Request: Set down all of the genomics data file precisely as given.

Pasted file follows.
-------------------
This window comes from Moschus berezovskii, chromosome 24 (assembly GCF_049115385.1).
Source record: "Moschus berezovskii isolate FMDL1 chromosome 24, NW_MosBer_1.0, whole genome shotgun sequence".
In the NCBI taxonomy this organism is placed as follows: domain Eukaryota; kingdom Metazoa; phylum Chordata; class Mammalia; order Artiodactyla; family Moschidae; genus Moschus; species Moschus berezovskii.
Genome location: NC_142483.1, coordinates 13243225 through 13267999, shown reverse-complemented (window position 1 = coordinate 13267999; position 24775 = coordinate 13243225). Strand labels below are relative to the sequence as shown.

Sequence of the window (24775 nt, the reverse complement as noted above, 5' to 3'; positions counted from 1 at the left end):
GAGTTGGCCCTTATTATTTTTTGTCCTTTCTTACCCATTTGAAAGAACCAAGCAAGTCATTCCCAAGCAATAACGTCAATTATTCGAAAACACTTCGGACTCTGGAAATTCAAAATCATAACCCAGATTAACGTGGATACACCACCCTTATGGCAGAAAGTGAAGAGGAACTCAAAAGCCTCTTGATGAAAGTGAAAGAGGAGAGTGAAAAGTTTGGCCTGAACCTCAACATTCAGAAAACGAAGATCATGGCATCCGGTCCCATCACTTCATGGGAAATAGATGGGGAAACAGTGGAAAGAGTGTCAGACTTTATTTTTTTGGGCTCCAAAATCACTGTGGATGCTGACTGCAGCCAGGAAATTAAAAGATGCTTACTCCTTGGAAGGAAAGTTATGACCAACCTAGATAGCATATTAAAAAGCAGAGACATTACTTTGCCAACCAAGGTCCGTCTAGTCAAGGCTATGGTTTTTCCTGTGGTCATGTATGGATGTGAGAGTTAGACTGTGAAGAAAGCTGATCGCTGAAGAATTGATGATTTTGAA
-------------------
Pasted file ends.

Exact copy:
This window comes from Moschus berezovskii, chromosome 24 (assembly GCF_049115385.1).
Source record: "Moschus berezovskii isolate FMDL1 chromosome 24, NW_MosBer_1.0, whole genome shotgun sequence".
In the NCBI taxonomy this organism is placed as follows: domain Eukaryota; kingdom Metazoa; phylum Chordata; class Mammalia; order Artiodactyla; family Moschidae; genus Moschus; species Moschus berezovskii.
Genome location: NC_142483.1, coordinates 13243225 through 13267999, shown reverse-complemented (window position 1 = coordinate 13267999; position 24775 = coordinate 13243225). Strand labels below are relative to the sequence as shown.

Sequence of the window (24775 nt, the reverse complement as noted above, 5' to 3'; positions counted from 1 at the left end):
GAGTTGGCCCTTATTATTTTTTGTCCTTTCTTACCCATTTGAAAGAACCAAGCAAGTCATTCCCAAGCAATAACGTCAATTATTCGAAAACACTTCGGACTCTGGAAATTCAAAATCATAACCCAGATTAACGTGGATACACCACCCTTATGGCAGAAAGTGAAGAGGAACTCAAAAGCCTCTTGATGAAAGTGAAAGAGGAGAGTGAAAAGTTTGGCCTGAACCTCAACATTCAGAAAACGAAGATCATGGCATCCGGTCCCATCACTTCATGGGAAATAGATGGGGAAACAGTGGAAAGAGTGTCAGACTTTATTTTTTTGGGCTCCAAAATCACTGTGGATGCTGACTGCAGCCAGGAAATTAAAAGATGCTTACTCCTTGGAAGGAAAGTTATGACCAACCTAGATAGCATATTAAAAAGCAGAGACATTACTTTGCCAACCAAGGTCCGTCTAGTCAAGGCTATGGTTTTTCCTGTGGTCATGTATGGATGTGAGAGTTAGACTGTGAAGAAAGCTGATCGCTGAAGAATTGATGATTTTGAA